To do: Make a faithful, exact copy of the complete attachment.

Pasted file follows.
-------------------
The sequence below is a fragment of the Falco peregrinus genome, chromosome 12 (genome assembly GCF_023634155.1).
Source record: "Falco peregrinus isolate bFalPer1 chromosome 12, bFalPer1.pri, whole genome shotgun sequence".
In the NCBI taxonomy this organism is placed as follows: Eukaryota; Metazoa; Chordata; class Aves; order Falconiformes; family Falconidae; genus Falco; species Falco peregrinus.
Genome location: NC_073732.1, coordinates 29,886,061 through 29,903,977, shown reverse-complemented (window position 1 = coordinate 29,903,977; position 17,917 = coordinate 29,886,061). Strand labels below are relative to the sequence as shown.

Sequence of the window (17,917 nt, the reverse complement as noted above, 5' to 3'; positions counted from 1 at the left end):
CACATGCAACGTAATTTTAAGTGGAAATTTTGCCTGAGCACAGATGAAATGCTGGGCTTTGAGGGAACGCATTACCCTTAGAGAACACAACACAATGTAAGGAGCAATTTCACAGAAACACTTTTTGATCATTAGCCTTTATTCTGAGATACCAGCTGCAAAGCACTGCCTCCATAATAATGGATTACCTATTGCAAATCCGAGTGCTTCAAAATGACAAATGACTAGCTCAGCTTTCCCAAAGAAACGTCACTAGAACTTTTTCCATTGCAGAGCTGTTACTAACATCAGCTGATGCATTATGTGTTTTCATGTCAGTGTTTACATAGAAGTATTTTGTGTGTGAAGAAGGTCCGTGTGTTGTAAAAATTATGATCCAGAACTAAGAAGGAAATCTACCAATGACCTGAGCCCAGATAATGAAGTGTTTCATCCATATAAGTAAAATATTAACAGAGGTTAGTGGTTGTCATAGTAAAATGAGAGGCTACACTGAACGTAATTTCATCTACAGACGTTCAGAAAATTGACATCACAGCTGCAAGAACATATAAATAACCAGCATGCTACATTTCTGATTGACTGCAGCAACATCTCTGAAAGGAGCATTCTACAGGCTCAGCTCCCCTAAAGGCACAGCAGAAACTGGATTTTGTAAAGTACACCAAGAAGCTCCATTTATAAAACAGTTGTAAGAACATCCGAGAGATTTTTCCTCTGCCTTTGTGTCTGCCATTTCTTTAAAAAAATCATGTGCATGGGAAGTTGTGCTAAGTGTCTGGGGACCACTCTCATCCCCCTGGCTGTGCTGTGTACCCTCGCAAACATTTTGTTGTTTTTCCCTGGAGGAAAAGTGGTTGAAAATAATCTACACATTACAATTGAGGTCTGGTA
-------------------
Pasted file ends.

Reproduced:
The sequence below is a fragment of the Falco peregrinus genome, chromosome 12 (genome assembly GCF_023634155.1).
Source record: "Falco peregrinus isolate bFalPer1 chromosome 12, bFalPer1.pri, whole genome shotgun sequence".
In the NCBI taxonomy this organism is placed as follows: Eukaryota; Metazoa; Chordata; class Aves; order Falconiformes; family Falconidae; genus Falco; species Falco peregrinus.
Genome location: NC_073732.1, coordinates 29,886,061 through 29,903,977, shown reverse-complemented (window position 1 = coordinate 29,903,977; position 17,917 = coordinate 29,886,061). Strand labels below are relative to the sequence as shown.

Sequence of the window (17,917 nt, the reverse complement as noted above, 5' to 3'; positions counted from 1 at the left end):
CACATGCAACGTAATTTTAAGTGGAAATTTTGCCTGAGCACAGATGAAATGCTGGGCTTTGAGGGAACGCATTACCCTTAGAGAACACAACACAATGTAAGGAGCAATTTCACAGAAACACTTTTTGATCATTAGCCTTTATTCTGAGATACCAGCTGCAAAGCACTGCCTCCATAATAATGGATTACCTATTGCAAATCCGAGTGCTTCAAAATGACAAATGACTAGCTCAGCTTTCCCAAAGAAACGTCACTAGAACTTTTTCCATTGCAGAGCTGTTACTAACATCAGCTGATGCATTATGTGTTTTCATGTCAGTGTTTACATAGAAGTATTTTGTGTGTGAAGAAGGTCCGTGTGTTGTAAAAATTATGATCCAGAACTAAGAAGGAAATCTACCAATGACCTGAGCCCAGATAATGAAGTGTTTCATCCATATAAGTAAAATATTAACAGAGGTTAGTGGTTGTCATAGTAAAATGAGAGGCTACACTGAACGTAATTTCATCTACAGACGTTCAGAAAATTGACATCACAGCTGCAAGAACATATAAATAACCAGCATGCTACATTTCTGATTGACTGCAGCAACATCTCTGAAAGGAGCATTCTACAGGCTCAGCTCCCCTAAAGGCACAGCAGAAACTGGATTTTGTAAAGTACACCAAGAAGCTCCATTTATAAAACAGTTGTAAGAACATCCGAGAGATTTTTCCTCTGCCTTTGTGTCTGCCATTTCTTTAAAAAAATCATGTGCATGGGAAGTTGTGCTAAGTGTCTGGGGACCACTCTCATCCCCCTGGCTGTGCTGTGTACCCTCGCAAACATTTTGTTGTTTTTCCCTGGAGGAAAAGTGGTTGAAAATAATCTACACATTACAATTGAGGTCTGGTA